University of Virginia, College and Graduate School of Arts and Sciences

Futurities Lecture Series

How might we visualize possible futures in the age of technological intensification and climate crisis? Computer models predict irreversible climatic shocks that await us at the end of the century should we fail to limit global warming to 1.5 degree Celsius. Reckoning with global warming is also in a sense to reckon with ‘future reals’, a mode of hyperrealism of what is to come inevitably, irrevocably. Vistas of futures pregnant with promises of infinite growth and human flourishing appear to be vanishing as fast as Arctic ice. What might the limits of our current risk modeling exercises be, frequently predicated as they are on technofixes and a techno-optimism? How do speculative fiction and films envision the future? What resources have the arts and the humanities historically offered in helping us think about human life against the backdrop of vast non-human pasts and futures? The year-long IHGC lecture series will feature humanists, scientists, writers, artists, and policy experts who explore burning questions about our unfolding futures.

Each virtual talk will take place from 12:00 pm to 1:30 pm

 

February 17. 2022

"Wet Futures: Reading for Rain"

Sarah Nuttall
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Sarah Nuttall is Professor of Literary and Cultural Studies and Director of WiSER (Wits Institute for Social and Economic Research) at the University of Witwatersrand in Johannesburg, South Africa. She is the author of Entanglement: Literary and Cultural Reflections on Postapartheid, editor of Beautiful/Ugly: African and Diaspora Aesthetics, and co-editor of many books including Negotiating the Past: The Making of Memory in South Africa; Senses of Culture; Johannesburg: The Elusive Metropolis; and, Loadshedding: Writing On and Over the Edge of South Africa. Recent essays include ‘Mandela’s Mortality’; ‘Secrecy’s Softwares’; ‘Surface, Depth and the Autobiographical Act’; ‘The Redistributed University’; and ‘The Earth as a Prison?’ She has given more than thirty keynote addresses around the world and published more than sixty journal articles and book chapters. Her work is widely cited across many disciplines. She has taught at Yale and Duke Universities and in 2016 she was an Oppenheimer Fellow at the DuBois Institute at Harvard University. For seven years she has directed WiSER, the largest and most established Humanities Institute across the Global South.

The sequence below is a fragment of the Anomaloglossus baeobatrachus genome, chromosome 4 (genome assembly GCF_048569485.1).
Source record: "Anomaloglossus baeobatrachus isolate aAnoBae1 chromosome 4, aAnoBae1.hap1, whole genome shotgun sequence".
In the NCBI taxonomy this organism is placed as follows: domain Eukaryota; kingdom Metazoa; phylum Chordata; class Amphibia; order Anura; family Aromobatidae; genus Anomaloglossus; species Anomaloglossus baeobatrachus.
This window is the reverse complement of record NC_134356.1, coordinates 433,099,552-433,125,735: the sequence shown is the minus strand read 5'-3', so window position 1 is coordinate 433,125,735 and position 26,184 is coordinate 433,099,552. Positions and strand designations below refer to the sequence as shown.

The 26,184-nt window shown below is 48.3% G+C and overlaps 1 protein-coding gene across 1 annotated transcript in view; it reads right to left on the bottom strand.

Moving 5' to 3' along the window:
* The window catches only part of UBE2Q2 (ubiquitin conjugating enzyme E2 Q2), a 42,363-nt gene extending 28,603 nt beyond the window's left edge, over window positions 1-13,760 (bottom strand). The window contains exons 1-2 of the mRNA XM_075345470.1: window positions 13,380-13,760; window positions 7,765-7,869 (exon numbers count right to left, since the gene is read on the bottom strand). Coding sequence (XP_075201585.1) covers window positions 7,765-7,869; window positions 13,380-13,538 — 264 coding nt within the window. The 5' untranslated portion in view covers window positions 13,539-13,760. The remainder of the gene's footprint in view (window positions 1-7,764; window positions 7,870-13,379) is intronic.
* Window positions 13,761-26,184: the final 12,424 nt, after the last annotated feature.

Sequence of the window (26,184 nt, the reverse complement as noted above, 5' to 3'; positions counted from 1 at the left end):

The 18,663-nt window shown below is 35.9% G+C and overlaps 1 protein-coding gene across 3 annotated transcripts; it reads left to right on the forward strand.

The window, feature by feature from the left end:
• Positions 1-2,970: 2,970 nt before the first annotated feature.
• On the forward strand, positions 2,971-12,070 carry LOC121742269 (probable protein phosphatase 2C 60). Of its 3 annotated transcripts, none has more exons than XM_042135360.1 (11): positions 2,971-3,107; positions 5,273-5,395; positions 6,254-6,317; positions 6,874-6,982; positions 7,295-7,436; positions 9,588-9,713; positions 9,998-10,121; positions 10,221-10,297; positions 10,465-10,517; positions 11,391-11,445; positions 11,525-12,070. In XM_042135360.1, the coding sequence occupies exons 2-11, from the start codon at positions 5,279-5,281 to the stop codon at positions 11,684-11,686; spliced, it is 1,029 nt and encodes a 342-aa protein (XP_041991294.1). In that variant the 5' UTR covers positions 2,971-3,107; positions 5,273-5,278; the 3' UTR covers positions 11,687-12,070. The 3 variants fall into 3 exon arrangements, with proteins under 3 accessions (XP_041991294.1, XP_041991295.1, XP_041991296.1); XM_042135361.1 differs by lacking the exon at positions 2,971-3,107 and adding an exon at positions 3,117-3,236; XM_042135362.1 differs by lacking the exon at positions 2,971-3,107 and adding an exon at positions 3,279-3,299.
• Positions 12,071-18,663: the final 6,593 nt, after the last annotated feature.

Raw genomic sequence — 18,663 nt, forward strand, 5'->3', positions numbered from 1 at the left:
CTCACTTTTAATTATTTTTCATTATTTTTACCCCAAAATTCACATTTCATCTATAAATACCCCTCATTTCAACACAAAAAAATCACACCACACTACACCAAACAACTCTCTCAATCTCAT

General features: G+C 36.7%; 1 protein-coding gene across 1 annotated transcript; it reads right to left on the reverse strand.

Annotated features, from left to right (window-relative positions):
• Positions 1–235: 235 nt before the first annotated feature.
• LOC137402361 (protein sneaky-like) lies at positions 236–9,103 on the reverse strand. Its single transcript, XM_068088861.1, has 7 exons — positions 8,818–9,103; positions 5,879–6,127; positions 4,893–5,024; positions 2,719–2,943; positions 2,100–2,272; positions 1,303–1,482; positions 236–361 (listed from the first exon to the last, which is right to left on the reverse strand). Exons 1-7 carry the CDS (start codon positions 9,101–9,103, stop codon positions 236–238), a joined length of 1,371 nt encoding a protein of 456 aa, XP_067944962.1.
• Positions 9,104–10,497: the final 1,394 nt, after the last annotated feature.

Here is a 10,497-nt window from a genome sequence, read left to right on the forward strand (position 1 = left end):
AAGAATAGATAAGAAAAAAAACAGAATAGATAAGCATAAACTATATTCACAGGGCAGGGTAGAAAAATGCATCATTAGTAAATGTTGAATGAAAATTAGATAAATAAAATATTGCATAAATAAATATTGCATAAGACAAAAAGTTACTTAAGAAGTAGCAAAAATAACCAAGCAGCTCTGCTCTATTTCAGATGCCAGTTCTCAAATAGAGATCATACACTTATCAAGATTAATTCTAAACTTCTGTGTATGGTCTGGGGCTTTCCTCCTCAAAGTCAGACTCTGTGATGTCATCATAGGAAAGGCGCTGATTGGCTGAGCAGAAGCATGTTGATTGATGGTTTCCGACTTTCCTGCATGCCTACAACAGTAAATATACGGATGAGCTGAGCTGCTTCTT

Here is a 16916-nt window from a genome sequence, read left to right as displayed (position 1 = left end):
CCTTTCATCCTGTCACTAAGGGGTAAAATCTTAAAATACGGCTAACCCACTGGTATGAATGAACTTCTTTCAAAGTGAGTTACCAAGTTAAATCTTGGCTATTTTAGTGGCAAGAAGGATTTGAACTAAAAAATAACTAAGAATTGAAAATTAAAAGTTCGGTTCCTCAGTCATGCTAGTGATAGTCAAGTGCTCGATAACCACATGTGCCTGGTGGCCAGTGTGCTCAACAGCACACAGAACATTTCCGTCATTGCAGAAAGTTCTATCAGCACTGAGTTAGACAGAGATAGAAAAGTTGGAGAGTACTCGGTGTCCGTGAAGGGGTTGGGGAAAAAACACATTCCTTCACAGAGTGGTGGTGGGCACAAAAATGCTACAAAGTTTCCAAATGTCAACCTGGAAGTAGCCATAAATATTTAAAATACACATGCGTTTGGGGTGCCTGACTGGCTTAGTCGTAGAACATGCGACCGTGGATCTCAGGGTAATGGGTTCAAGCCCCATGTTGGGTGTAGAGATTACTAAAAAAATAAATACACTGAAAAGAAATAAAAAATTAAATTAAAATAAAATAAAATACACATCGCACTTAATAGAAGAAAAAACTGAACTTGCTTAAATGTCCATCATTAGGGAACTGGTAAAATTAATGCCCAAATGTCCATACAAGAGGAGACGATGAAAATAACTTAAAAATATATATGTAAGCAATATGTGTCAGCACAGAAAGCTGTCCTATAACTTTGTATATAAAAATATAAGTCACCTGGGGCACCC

March 24. 2022

"The Nutmeg's Curse: A Parable of the Anthropocene"

Amitav Ghosh
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Amitav Ghosh was born in Calcutta and grew up in India, Bangladesh, and Sri Lanka. He studied in Delhi, Oxford, and Alexandria and is the author of The Circle of Reason, The Shadow Lines, In An Antique Land, Dancing in Cambodia, The Calcutta Chromosome, The Glass Palace, The Hungry Tide, and The Ibis Trilogy, consisting of Sea of Poppies, River of Smoke, and Flood of Fire. His three most recent books, the novel Gun Island (2019) and the non-fiction The Great Derangement: Climate Change and the Unthinkable (2016) and The Nutmeg’s Curse: Parables for a Planet in Crisis (2021) are all works in environmental humanities. Ghosh's work has been translated into more than thirty languages and he has served on the juries of the Locarno and Venice film festivals. His essays have appeared in The New YorkerThe New Republic, and The New York Times. He holds two Lifetime Achievement awards and four honorary doctorates. In 2007, the President of India awarded him the Padma Shri, one of India's highest honors. Ghosh and Margaret Atwood jointly shared the 2010 Dan David Prize, and he was awarded the 2011 Grand Prix of the Blue Metropolis Festival in Montreal. Ghosh was the first English-language writer to receive the 2018 Jnanpith Award, India’s highest literary honor. In 2019, Foreign Policy magazine named him one of the most important global thinkers of the preceding decade.